### Abstract

The role played in configuration interaction calculations by the particular form of the Orbitals selected as basis is explored by a direct application on the electronic structure of the ground state of the OH molecule. Two configuration interaction studies have been carried out using different sets of one-particle functions : (1) the set natural to the isolated atoms (called AO's) and (2) the Orbitals belonging to the molecule (MO's). In (1), using the Hartrec-Fock 1s, 2s, and 2p functions for atomic oxygen and the 1s state for hydrogen, and keeping the 1s oxygen state doubly occupied, all Slater determinants of the appropriate ground state symmetry (^{2}π) were found. The dissociation energy and the expansion coefficients of the determinants were determined by a variational procedure which minimized the energy of the system. The nonorthogonality of the basic AO's was treated without approximation by the method of Löwdin. The necessary integrals were calculated on Whirlwind I, the M.I.T. high-speed digital computer; all two-center integrals were computed by expanding the hydrogen orbital about the oxygen center (analogously to the methods of Barnett and Coulson, Coolidge, Löwdin, etc.). In (2), the molecular orbitals (MO's) were found as linear combinations of the above AO's, with coefficients determined by a modified self-consistent field (Roothaan) procedure, in which the energy of a single Slater determinant was made stationary at three values of the internuclear separation. A configuration interaction calculation was then made using these "best" MO's as the basic set of one-particle functions. Also included are a calculation of the dipole moment and Mulliken's electron distribution analysis. The results of these studies are discussed and comparison is made to experiment and other theoretical calculations.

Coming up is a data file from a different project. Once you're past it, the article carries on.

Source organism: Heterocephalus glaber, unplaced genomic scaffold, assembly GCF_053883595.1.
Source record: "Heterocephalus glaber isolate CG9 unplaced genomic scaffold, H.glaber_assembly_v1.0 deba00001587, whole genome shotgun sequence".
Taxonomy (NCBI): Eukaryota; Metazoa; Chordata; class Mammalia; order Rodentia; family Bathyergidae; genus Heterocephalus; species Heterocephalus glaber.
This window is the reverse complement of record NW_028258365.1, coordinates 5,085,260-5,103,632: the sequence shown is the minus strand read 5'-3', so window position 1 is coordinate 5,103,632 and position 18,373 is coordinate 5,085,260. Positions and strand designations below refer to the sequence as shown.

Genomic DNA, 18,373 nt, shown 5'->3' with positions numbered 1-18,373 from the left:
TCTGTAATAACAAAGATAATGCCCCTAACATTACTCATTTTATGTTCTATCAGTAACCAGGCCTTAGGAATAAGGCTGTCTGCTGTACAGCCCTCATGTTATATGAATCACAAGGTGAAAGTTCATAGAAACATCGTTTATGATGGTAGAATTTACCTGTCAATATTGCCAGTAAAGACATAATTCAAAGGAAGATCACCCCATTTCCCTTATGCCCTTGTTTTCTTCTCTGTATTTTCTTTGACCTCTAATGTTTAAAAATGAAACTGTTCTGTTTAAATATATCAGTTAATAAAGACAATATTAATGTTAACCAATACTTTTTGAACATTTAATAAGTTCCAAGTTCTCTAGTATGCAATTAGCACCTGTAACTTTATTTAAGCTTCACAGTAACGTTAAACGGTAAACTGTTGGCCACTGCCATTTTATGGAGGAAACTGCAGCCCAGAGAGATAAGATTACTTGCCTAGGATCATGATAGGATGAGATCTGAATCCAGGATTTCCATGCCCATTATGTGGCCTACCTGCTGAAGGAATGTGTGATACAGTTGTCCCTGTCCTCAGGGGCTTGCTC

Original language | English |
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Pages (from-to) | 230-243 |

Number of pages | 14 |

Journal | Journal of Chemical Physics |

Volume | 28 |

Issue number | 2 |

Publication status | Published - 1958 |

### ASJC Scopus subject areas

- Atomic and Molecular Physics, and Optics